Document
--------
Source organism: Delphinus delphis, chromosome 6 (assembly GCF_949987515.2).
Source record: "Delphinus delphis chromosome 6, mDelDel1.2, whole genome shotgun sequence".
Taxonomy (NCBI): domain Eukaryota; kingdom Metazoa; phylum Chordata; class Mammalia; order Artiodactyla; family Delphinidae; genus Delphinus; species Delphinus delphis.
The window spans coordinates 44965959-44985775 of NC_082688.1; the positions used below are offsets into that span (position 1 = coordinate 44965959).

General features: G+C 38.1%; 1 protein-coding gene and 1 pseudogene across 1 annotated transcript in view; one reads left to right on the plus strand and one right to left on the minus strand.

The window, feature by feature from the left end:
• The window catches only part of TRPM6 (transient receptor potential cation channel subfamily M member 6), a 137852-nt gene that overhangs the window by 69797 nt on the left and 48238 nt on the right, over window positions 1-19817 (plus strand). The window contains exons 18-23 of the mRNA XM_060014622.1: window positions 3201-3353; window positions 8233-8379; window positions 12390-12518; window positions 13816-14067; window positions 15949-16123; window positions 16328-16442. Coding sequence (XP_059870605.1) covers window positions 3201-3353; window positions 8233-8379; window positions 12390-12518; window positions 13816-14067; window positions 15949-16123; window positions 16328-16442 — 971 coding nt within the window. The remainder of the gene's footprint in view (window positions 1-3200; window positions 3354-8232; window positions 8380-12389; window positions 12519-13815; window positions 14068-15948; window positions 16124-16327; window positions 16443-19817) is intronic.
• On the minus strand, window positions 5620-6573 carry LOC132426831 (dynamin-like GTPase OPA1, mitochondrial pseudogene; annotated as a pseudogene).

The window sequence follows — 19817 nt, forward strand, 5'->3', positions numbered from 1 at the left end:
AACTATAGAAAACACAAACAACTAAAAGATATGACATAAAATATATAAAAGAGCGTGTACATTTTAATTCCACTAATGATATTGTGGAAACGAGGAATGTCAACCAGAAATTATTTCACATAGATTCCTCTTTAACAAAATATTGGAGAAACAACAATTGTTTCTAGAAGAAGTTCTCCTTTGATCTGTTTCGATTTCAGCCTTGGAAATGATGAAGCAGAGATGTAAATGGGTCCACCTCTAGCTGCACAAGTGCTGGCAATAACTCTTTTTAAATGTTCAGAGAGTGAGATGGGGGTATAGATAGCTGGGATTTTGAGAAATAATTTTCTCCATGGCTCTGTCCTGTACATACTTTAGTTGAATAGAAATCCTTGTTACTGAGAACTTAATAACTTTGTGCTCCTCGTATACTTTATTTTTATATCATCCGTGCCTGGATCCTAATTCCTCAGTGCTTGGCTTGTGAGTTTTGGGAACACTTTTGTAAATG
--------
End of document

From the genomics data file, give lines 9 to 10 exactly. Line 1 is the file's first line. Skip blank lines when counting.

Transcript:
The window sequence follows — 19817 nt, forward strand, 5'->3', positions numbered from 1 at the left end:
AACTATAGAAAACACAAACAACTAAAAGATATGACATAAAATATATAAAAGAGCGTGTACATTTTAATTCCACTAATGATATTGTGGAAACGAGGAATGTCAACCAGAAATTATTTCACATAGATTCCTCTTTAACAAAATATTGGAGAAACAACAATTGTTTCTAGAAGAAGTTCTCCTTTGATCTGTTTCGATTTCAGCCTTGGAAATGATGAAGCAGAGATGTAAATGGGTCCACCTCTAGCTGCACAAGTGCTGGCAATAACTCTTTTTAAATGTTCAGAGAGTGAGATGGGGGTATAGATAGCTGGGATTTTGAGAAATAATTTTCTCCATGGCTCTGTCCTGTACATACTTTAGTTGAATAGAAATCCTTGTTACTGAGAACTTAATAACTTTGTGCTCCTCGTATACTTTATTTTTATATCATCCGTGCCTGGATCCTAATTCCTCAGTGCTTGGCTTGTGAGTTTTGGGAACACTTTTGTAAATG